VATICAN CITY — Amid new signs of strain between Roman Catholics and other Christian faiths, the Vatican's secretary of state on Friday defended moves by Pope John Paul II to restore his church's influence in the Soviet Union and the formerly Communist lands of Eastern Europe.
At a historic assembly of European bishops, Cardinal Angelo Sodano, in effect the Vatican's prime minister, spoke in response to criticism from representatives of Eastern Orthodox churches who see John Paul's call for the "re-evangelization" of Europe as a threat to their own religious authority.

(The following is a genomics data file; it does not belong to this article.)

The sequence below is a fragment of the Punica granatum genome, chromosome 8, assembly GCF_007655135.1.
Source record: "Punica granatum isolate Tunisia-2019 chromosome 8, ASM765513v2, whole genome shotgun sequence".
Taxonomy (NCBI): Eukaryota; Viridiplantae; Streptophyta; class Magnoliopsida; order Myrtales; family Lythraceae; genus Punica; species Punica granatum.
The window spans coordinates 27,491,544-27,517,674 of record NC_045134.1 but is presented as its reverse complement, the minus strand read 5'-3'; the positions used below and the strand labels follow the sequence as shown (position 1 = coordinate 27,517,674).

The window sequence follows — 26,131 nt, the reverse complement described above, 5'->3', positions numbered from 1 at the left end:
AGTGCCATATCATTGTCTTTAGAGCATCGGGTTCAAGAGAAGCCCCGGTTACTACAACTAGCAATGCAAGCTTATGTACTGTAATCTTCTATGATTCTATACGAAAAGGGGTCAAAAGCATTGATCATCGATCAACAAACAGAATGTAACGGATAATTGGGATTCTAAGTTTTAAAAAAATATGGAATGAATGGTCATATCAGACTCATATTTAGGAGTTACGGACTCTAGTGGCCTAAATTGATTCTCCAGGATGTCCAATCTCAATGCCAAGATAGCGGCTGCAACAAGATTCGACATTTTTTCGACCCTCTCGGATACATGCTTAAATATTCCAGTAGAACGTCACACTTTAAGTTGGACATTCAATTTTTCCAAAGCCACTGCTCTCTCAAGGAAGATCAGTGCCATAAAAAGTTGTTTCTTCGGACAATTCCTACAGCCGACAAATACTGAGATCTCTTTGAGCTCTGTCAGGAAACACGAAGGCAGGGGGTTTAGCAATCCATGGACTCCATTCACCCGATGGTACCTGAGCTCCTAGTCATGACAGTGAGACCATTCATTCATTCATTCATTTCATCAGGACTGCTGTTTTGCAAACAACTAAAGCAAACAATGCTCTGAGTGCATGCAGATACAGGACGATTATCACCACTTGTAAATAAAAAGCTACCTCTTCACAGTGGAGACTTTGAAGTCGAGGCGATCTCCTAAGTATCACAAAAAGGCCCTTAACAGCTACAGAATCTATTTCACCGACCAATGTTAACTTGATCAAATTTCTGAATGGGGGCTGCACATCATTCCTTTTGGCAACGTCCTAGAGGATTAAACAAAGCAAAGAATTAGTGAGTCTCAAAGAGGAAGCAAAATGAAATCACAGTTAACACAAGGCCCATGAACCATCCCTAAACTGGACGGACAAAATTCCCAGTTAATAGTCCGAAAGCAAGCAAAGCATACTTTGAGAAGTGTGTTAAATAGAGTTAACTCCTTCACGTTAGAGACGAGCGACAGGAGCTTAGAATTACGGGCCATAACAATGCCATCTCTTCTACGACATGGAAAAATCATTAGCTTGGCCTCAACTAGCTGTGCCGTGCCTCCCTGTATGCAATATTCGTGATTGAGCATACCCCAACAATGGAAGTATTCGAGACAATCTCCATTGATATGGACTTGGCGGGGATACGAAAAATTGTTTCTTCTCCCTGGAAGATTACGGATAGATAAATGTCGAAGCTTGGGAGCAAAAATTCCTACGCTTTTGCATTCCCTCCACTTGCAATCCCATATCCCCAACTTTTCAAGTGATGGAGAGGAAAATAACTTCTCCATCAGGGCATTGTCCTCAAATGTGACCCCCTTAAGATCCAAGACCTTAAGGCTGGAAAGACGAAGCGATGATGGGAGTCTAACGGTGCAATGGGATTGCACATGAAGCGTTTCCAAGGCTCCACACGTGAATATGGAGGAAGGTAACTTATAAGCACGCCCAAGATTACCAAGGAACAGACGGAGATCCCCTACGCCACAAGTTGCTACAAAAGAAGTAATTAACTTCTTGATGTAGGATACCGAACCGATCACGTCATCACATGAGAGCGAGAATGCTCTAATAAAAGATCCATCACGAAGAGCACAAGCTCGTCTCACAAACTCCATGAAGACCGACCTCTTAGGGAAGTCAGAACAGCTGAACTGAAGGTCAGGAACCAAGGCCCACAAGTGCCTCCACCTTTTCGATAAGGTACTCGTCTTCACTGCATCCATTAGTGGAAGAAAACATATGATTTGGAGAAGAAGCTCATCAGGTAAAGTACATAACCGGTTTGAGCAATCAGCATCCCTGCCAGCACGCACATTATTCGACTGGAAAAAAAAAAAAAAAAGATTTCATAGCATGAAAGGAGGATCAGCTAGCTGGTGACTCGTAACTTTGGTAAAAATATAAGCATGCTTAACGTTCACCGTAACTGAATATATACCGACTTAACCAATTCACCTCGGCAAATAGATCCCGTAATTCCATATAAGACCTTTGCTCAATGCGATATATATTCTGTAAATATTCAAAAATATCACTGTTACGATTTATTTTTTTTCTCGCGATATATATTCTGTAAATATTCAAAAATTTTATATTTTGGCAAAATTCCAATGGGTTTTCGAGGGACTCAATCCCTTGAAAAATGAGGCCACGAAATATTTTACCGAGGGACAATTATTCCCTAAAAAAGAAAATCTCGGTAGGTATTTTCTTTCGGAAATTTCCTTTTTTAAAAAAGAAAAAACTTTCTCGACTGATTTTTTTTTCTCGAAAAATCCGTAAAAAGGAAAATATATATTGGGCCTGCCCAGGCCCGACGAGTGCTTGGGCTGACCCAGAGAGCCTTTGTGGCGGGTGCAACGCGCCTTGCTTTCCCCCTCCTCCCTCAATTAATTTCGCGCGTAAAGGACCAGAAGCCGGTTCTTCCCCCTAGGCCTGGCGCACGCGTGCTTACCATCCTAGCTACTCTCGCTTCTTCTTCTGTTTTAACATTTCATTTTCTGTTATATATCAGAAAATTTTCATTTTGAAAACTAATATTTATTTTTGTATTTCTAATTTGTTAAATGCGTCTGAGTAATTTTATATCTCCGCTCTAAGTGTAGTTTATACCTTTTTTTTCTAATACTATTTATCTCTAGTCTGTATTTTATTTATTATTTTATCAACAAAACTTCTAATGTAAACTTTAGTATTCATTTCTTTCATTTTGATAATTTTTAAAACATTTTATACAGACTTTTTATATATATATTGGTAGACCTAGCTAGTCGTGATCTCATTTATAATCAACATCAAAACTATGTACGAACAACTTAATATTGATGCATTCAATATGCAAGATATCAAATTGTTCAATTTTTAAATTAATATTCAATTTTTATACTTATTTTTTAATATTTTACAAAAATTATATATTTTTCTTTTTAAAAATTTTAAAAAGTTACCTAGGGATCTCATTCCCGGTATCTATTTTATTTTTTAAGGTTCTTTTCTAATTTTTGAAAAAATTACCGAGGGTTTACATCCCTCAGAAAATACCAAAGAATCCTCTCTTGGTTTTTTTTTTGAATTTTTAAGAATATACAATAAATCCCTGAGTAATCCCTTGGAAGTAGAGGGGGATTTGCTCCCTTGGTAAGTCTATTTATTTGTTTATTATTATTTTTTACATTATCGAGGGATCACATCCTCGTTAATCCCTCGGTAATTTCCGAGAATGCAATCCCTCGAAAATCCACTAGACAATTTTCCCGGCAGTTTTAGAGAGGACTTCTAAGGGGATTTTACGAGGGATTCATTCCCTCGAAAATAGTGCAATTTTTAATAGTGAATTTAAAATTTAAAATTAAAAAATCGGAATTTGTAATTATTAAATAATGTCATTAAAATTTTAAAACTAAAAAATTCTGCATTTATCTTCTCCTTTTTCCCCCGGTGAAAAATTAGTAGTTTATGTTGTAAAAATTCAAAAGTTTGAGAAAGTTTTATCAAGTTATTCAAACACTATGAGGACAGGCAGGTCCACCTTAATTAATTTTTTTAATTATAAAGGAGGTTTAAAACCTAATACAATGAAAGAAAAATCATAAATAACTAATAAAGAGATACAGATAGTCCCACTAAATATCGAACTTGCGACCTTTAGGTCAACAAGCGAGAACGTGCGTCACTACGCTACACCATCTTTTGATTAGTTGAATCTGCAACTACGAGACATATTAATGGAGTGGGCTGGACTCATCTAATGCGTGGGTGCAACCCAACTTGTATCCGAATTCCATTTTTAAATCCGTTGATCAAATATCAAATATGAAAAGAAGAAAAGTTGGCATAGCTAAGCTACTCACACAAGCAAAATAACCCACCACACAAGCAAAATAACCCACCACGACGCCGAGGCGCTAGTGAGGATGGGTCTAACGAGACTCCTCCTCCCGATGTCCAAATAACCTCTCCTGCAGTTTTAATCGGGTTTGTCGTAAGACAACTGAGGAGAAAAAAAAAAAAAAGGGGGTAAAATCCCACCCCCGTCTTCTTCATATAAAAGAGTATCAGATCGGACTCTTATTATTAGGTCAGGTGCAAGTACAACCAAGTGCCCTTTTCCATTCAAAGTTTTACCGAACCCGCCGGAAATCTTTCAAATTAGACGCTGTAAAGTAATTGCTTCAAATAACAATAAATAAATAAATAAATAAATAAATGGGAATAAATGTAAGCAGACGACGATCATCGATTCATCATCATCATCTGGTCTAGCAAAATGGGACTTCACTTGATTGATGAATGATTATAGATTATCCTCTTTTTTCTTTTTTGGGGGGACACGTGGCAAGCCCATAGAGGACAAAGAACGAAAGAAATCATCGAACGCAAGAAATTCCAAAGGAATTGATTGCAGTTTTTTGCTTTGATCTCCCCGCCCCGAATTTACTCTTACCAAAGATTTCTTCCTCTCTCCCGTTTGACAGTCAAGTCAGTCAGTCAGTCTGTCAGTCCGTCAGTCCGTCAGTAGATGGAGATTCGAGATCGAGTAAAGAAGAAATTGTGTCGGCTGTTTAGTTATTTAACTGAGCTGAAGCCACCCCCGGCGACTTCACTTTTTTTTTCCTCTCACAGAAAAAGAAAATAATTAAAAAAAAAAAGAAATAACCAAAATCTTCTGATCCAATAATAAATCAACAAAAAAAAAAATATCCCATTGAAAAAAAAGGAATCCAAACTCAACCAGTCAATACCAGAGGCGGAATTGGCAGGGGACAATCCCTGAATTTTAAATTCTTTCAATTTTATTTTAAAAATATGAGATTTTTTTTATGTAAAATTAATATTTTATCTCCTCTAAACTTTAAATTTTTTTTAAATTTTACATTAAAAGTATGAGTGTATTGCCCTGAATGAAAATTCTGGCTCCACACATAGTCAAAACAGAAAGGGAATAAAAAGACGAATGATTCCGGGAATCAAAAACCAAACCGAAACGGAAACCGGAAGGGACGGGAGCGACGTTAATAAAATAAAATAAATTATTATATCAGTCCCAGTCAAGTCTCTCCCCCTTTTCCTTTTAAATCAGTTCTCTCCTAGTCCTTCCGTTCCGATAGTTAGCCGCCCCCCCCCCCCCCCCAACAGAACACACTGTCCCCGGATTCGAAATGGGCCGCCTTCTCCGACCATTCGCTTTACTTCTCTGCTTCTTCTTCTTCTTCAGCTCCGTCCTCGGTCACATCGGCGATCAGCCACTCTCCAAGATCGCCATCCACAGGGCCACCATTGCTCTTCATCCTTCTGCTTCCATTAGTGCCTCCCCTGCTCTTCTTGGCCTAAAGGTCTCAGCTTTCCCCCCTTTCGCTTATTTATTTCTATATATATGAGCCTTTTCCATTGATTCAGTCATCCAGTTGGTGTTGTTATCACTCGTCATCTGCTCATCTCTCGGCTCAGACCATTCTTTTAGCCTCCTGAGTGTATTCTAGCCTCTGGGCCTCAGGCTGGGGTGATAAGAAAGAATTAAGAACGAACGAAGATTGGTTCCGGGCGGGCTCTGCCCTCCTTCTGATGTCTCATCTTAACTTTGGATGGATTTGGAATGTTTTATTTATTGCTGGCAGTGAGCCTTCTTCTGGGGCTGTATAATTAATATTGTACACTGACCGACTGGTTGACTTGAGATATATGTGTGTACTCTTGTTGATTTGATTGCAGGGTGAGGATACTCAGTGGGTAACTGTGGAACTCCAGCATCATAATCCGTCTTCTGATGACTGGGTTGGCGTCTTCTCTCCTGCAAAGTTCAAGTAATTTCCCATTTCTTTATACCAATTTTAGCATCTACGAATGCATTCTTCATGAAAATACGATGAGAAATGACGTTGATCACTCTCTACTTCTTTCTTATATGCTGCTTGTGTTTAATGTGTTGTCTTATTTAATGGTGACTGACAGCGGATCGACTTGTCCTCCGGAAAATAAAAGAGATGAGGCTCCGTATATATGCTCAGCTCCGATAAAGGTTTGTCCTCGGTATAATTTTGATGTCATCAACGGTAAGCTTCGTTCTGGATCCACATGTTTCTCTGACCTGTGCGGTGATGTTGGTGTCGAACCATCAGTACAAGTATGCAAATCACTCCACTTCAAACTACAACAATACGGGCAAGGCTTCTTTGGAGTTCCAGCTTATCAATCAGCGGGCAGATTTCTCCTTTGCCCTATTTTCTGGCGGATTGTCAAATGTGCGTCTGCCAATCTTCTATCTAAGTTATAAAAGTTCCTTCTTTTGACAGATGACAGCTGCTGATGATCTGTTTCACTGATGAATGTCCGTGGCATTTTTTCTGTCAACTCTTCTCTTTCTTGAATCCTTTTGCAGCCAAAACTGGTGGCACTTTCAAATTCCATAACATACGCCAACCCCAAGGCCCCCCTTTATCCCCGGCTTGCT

A number of Orthodox churches refused invitations to the synod.
One Orthodox representative who did come, Metropolitan Spyridon Papagheorghiou, representing the patriarch of Constantinople, Bartholomeus, told the 137 synod bishops and their Pope that Orthodox church leaders from Russia, Serbia, Romania, Bulgaria and Greece stayed home because of the "very strong tensions with the local Roman Catholic communities."
"The whole of the Orthodox church is understandably perplexed (and has) the impression that we are drifting further and further away from Vatican Council II. Territories and countries, for centuries traditionally Orthodox and now liberated from Communist regimes, are considered by our Roman Catholic brothers as missionary ground.